A decision was made not to kill any of the young Catholic women, many of whom were driven out of the area, because of their local family connections. But according to local sources, Mrs McConville was sentenced to death because she was a Protestant who had married a Catholic, Arthur, who had died in 1971 leaving her alone to bring up their 10 children. She had no family connections in the Falls area.
Mrs McConville was allegedly targeted because she gave a cup of water to a soldier who had been injured outside her maisonette in the Divis complex in the lower Falls. A gang of up to 20 male and female IRA members abducted and murdered her.
The intention of the IRA leadership was to ensure that there was no relationship between the local community and the soldiers or police. The tarring and featherings and finally the murder of Mrs McConville ensured this.
By Philip Bradfield
11 November 2013
The man who allegedly shot Belfast mother-of-10 Jean McConville was yesterday named as former Sinn Fein councillor and Belfast IRA commander Pat McGeown.
It was claimed yesterday that he also shot dead ‘Good Samaritan’ Protestant workman Sammy Llewellyn when he went to help Catholics on the Falls Road board up windows after an IRA bomb in 1975.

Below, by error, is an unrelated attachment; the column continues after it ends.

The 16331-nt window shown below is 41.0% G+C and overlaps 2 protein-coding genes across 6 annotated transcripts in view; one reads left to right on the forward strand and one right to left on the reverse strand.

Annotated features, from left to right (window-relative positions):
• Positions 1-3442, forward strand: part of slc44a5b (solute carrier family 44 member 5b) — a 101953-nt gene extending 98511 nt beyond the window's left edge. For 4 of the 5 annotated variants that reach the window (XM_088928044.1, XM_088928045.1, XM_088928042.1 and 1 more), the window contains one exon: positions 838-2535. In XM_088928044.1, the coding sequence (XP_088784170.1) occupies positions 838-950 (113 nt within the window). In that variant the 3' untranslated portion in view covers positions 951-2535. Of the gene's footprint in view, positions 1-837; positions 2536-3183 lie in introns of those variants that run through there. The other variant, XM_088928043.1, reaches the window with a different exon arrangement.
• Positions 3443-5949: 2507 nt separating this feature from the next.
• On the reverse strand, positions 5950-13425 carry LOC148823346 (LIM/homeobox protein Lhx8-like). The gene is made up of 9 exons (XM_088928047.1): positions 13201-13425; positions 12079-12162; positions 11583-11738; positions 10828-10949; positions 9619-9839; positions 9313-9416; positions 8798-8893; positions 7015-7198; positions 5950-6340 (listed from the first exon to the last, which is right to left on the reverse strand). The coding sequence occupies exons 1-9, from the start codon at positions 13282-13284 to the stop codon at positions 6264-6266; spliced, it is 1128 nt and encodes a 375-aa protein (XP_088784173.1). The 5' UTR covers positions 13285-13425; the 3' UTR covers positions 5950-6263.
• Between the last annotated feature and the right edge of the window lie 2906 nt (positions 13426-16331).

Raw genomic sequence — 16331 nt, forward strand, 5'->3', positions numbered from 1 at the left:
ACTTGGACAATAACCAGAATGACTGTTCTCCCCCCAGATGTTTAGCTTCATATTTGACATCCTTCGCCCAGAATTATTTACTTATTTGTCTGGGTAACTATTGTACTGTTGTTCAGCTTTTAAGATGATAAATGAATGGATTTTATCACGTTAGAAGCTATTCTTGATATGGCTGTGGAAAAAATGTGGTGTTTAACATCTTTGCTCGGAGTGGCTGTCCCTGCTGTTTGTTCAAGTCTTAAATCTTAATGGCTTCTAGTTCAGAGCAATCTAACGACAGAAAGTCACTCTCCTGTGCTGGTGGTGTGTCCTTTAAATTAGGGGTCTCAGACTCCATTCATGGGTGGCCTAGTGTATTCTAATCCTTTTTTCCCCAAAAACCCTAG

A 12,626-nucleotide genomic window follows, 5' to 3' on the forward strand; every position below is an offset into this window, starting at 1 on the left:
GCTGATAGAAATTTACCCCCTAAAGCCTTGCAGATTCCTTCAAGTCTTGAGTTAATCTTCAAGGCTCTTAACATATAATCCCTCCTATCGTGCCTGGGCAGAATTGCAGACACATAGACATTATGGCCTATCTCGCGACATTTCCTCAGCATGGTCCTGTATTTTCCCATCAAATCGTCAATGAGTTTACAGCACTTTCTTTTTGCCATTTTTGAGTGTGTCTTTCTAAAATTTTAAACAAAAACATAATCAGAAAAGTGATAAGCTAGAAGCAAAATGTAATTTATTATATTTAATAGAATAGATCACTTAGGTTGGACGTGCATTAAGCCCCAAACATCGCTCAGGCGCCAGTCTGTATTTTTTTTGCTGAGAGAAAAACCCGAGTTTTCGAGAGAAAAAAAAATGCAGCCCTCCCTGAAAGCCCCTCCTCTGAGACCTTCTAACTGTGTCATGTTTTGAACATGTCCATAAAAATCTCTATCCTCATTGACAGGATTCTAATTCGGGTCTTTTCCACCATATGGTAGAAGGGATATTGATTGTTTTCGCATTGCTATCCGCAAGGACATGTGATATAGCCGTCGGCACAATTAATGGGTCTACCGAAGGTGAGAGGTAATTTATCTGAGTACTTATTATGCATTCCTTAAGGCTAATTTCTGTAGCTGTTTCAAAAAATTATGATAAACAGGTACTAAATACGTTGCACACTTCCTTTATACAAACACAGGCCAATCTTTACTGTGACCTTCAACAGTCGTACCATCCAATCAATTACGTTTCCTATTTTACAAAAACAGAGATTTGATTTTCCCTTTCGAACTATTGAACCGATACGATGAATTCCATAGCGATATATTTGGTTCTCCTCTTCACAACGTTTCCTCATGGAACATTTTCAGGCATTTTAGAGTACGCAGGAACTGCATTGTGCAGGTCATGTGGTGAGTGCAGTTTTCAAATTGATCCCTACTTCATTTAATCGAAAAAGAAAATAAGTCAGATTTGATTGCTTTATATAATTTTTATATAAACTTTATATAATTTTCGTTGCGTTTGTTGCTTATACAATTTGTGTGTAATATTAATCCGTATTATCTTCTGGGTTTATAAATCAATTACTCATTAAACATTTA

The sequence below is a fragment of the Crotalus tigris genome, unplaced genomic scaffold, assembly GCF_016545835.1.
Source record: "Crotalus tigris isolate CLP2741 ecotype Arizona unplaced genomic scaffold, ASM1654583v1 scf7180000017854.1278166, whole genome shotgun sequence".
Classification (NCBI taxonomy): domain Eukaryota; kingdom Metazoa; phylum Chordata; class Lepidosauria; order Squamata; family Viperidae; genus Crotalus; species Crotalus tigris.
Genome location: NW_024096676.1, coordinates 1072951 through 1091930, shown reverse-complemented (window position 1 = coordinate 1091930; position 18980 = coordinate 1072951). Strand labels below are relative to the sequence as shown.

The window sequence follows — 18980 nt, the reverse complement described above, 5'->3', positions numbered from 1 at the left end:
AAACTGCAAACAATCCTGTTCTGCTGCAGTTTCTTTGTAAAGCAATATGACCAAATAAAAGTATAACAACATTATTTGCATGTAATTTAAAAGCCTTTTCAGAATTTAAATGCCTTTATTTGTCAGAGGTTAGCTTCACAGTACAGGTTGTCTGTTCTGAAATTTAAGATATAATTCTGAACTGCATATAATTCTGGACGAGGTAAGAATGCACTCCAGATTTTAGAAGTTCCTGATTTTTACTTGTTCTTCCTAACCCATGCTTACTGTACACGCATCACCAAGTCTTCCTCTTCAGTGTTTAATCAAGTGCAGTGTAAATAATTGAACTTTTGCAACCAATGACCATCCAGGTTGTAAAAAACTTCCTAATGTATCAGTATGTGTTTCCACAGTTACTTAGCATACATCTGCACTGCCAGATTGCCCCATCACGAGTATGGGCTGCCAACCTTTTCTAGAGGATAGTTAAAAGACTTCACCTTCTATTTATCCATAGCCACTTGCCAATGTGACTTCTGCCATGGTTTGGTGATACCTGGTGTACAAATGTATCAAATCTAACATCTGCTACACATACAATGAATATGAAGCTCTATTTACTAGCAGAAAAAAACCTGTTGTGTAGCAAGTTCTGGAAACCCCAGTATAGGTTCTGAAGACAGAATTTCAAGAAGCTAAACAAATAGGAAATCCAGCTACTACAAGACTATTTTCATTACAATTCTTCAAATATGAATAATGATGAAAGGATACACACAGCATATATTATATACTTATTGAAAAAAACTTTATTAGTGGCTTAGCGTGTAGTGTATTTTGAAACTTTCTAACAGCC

“I was recently approached by grassroots republicans who were sympathetic to the McConville family,” Jean McConville’s son Jim said yesterday in a Sunday paper.
“I was given some details of what happened and only two weeks ago I gave Pat McGeown’s name to my solicitor.”
The paper claimed that McGeown was only 17 when he shot Mrs McConville in the back of the head, and that he later rose to become a close political confidant of Sinn Fein president Gerry Adams.
The News Letter understands McGeown’s name had been widely linked to Mrs McConville’s murder before he died in 1996.
Gerry Kelly MLA said at McGeown’s funeral that he had been a prisoner in “Cage 11” of the Maze with Gerry Adams. Adams officially launched the Pat McGeown Community Endeavour Award at Belfast’s Upper Springfield Development Trust in 1998.
He described McGeown as “a modest man with a quiet, but total dedication to equality and raising the standard of life for all the people of the city”, adding that McGeown “would have been one of the last people to expect an award to be given in his name, and yet few others could have deserved the honour more”.
Mr Kelly said McGeown started “barricade duty” at 13 and then joined the local unit of the IRA in the Beechmount area. He added that “at one point he held the most senior rank in the Belfast brigade of the IRA”.
The book Lost Lives, which lists all those who died during the Troubles, said McGeown’s health never recovered after 47 days on hunger strike.
He was jailed in the Republic for explosives offences aged 14 and at 16 was interned before being imprisoned for a bombing attack.
He served 15 years for bombing the Europa Hotel and was the Officer Commanding of the IRA in the Maze. After being released in 1986, he went on to become group leader of Sinn Fein on Belfast City Council.
Sinn Fein yesterday declined to offer any comment.
Another Sunday paper yesterday reported that the IRA member, then aged 16, who drove Mrs McConville away from her children has phoned her daughter Helen McKendry to apologise.